Genus and species are part of the biological classification system for living things. A genus encompasses a group of species that are closely related. Species is the most specific level of scientific classification, which typically groups animals that are so similar that, when they breed, they produce fertile offspring.
All species are given two-part scientific names. The first word identifies the organism's genus. For example, the scientific term for Monarch butterfly is Danaus plexipus. This indicates that it has been placed in the genus Danaus, along with similar species. The second part identifies the species distinction.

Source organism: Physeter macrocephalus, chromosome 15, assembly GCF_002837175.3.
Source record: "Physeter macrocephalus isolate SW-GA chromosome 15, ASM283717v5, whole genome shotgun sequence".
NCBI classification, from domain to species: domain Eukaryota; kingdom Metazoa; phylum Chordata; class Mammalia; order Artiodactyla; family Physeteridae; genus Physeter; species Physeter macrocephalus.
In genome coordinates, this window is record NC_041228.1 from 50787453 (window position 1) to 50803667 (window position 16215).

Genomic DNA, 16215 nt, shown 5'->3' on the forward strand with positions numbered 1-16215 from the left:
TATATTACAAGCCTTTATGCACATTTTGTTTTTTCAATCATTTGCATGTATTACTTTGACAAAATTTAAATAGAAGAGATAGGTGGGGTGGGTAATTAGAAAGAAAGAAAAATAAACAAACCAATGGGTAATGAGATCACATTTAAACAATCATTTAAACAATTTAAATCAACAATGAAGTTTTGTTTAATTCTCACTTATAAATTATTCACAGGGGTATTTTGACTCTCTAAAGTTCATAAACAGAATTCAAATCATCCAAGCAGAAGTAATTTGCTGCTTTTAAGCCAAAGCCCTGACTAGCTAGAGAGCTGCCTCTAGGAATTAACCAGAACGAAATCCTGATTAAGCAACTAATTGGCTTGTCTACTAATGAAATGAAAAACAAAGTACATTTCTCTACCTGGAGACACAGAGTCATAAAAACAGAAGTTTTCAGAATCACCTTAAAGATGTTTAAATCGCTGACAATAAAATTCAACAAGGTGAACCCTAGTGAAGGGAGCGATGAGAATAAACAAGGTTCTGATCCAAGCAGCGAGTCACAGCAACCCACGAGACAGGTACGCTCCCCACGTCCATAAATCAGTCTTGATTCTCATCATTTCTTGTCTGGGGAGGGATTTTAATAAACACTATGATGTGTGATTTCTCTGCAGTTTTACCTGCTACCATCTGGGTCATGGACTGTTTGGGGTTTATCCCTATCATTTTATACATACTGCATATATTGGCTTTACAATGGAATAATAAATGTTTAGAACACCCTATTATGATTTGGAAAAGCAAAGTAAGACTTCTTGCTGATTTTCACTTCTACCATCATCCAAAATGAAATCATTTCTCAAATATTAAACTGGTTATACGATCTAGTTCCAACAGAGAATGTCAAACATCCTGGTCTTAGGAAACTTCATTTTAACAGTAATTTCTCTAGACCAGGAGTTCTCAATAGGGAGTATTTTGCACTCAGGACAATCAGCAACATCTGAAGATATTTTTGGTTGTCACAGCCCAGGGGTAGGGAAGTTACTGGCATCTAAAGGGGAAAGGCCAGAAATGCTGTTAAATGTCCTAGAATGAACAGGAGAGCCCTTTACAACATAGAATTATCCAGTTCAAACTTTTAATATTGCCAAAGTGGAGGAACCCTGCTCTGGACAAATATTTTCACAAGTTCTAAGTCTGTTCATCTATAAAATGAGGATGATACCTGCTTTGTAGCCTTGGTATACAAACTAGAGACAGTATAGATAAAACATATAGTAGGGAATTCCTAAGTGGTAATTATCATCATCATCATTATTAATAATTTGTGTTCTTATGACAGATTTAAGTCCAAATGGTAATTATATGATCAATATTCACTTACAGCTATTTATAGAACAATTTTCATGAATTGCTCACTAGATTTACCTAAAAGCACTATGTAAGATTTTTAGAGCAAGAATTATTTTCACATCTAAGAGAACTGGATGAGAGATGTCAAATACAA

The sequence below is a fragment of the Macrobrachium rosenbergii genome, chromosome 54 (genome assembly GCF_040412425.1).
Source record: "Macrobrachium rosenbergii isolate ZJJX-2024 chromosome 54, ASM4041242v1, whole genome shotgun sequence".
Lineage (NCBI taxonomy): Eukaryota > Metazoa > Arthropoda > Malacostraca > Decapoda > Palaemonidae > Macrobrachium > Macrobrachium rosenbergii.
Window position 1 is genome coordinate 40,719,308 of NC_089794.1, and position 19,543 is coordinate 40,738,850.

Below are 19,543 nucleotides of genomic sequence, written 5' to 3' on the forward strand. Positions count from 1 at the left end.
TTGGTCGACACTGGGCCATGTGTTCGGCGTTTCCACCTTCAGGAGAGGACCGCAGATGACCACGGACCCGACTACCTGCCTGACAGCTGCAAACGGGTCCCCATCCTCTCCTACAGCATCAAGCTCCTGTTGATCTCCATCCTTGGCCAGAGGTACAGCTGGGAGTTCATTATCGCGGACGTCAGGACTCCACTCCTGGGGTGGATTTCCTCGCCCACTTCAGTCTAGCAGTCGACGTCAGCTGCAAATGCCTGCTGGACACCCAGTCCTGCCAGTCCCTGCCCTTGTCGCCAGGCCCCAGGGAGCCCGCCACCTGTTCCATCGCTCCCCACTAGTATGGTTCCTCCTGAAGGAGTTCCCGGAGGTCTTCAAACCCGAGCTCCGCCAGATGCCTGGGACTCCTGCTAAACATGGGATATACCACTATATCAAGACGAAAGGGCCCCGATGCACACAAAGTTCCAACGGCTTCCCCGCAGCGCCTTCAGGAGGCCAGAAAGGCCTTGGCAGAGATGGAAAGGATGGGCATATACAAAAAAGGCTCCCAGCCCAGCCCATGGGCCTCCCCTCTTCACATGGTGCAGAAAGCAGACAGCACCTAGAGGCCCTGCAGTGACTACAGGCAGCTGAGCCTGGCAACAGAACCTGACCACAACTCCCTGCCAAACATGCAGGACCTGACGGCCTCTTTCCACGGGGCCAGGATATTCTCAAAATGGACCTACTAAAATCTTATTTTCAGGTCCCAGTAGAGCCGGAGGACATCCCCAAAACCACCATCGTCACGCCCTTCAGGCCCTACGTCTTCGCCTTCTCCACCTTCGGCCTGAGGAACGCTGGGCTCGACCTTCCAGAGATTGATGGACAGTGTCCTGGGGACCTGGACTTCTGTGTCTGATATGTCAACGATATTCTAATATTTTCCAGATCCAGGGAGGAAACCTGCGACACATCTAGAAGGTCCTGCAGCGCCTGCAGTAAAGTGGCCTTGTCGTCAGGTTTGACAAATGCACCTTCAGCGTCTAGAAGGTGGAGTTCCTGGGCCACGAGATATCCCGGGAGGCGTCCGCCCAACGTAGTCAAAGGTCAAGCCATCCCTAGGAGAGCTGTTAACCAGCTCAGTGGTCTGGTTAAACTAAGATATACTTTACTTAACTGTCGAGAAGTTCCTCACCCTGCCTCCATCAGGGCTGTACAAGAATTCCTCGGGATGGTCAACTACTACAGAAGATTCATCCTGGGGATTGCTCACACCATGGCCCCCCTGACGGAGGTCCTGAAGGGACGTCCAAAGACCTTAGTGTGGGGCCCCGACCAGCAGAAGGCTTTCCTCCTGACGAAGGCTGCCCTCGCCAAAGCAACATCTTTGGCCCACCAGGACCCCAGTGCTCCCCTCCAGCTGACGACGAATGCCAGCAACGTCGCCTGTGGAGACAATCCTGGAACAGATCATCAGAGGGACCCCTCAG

As the levels of classification progress, organisms become more and more alike. Species is the most specific scientific classification, however, some members of the same species appear very different even though, scientifically, they are the same. For example, wolves, Chihuahuas, a Beagles and Great Danes are classified within the species Canis lupus.
Genus and species are used in relation to modern humans, or Homo sapiens, as well. The genus "Homo" first appeared on Earth between 1.5 and 2 million years ago. Other well-known species, such as Neanderthals and Cro-Magnons, fall within the "Homo" genus. Genus is the sixth level, out of seven, in the organizational system.